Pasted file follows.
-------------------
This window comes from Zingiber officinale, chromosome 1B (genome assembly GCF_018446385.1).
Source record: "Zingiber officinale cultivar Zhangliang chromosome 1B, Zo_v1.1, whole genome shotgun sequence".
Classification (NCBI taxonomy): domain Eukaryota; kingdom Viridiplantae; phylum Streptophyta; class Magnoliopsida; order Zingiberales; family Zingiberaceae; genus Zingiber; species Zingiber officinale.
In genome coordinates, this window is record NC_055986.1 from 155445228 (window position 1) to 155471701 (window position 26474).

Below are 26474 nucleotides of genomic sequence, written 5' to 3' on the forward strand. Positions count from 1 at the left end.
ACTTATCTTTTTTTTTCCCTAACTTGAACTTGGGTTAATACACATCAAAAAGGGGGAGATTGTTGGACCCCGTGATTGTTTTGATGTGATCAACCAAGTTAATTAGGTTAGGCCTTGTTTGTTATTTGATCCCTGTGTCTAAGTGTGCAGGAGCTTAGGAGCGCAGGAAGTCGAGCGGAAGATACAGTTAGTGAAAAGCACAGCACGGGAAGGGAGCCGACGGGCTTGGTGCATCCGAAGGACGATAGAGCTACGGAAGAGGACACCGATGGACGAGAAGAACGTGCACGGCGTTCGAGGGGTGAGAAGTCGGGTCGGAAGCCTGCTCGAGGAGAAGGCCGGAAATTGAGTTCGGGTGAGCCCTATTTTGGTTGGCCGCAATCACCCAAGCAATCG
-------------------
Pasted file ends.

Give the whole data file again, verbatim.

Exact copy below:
This window comes from Zingiber officinale, chromosome 1B (genome assembly GCF_018446385.1).
Source record: "Zingiber officinale cultivar Zhangliang chromosome 1B, Zo_v1.1, whole genome shotgun sequence".
Classification (NCBI taxonomy): domain Eukaryota; kingdom Viridiplantae; phylum Streptophyta; class Magnoliopsida; order Zingiberales; family Zingiberaceae; genus Zingiber; species Zingiber officinale.
In genome coordinates, this window is record NC_055986.1 from 155445228 (window position 1) to 155471701 (window position 26474).

Below are 26474 nucleotides of genomic sequence, written 5' to 3' on the forward strand. Positions count from 1 at the left end.
ACTTATCTTTTTTTTTCCCTAACTTGAACTTGGGTTAATACACATCAAAAAGGGGGAGATTGTTGGACCCCGTGATTGTTTTGATGTGATCAACCAAGTTAATTAGGTTAGGCCTTGTTTGTTATTTGATCCCTGTGTCTAAGTGTGCAGGAGCTTAGGAGCGCAGGAAGTCGAGCGGAAGATACAGTTAGTGAAAAGCACAGCACGGGAAGGGAGCCGACGGGCTTGGTGCATCCGAAGGACGATAGAGCTACGGAAGAGGACACCGATGGACGAGAAGAACGTGCACGGCGTTCGAGGGGTGAGAAGTCGGGTCGGAAGCCTGCTCGAGGAGAAGGCCGGAAATTGAGTTCGGGTGAGCCCTATTTTGGTTGGCCGCAATCACCCAAGCAATCG